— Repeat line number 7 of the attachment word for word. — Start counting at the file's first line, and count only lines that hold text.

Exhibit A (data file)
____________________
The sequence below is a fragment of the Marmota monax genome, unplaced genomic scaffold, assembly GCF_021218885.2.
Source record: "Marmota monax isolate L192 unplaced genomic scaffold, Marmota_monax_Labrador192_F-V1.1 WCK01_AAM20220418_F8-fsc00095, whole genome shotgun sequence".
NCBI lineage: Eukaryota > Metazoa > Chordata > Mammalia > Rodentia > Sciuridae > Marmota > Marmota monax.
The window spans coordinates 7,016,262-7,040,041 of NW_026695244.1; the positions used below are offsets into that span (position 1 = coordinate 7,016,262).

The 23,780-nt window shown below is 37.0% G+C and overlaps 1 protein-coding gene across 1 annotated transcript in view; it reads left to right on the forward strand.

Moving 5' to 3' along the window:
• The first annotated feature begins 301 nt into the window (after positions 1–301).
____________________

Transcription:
• The first annotated feature begins 301 nt into the window (after positions 1–301).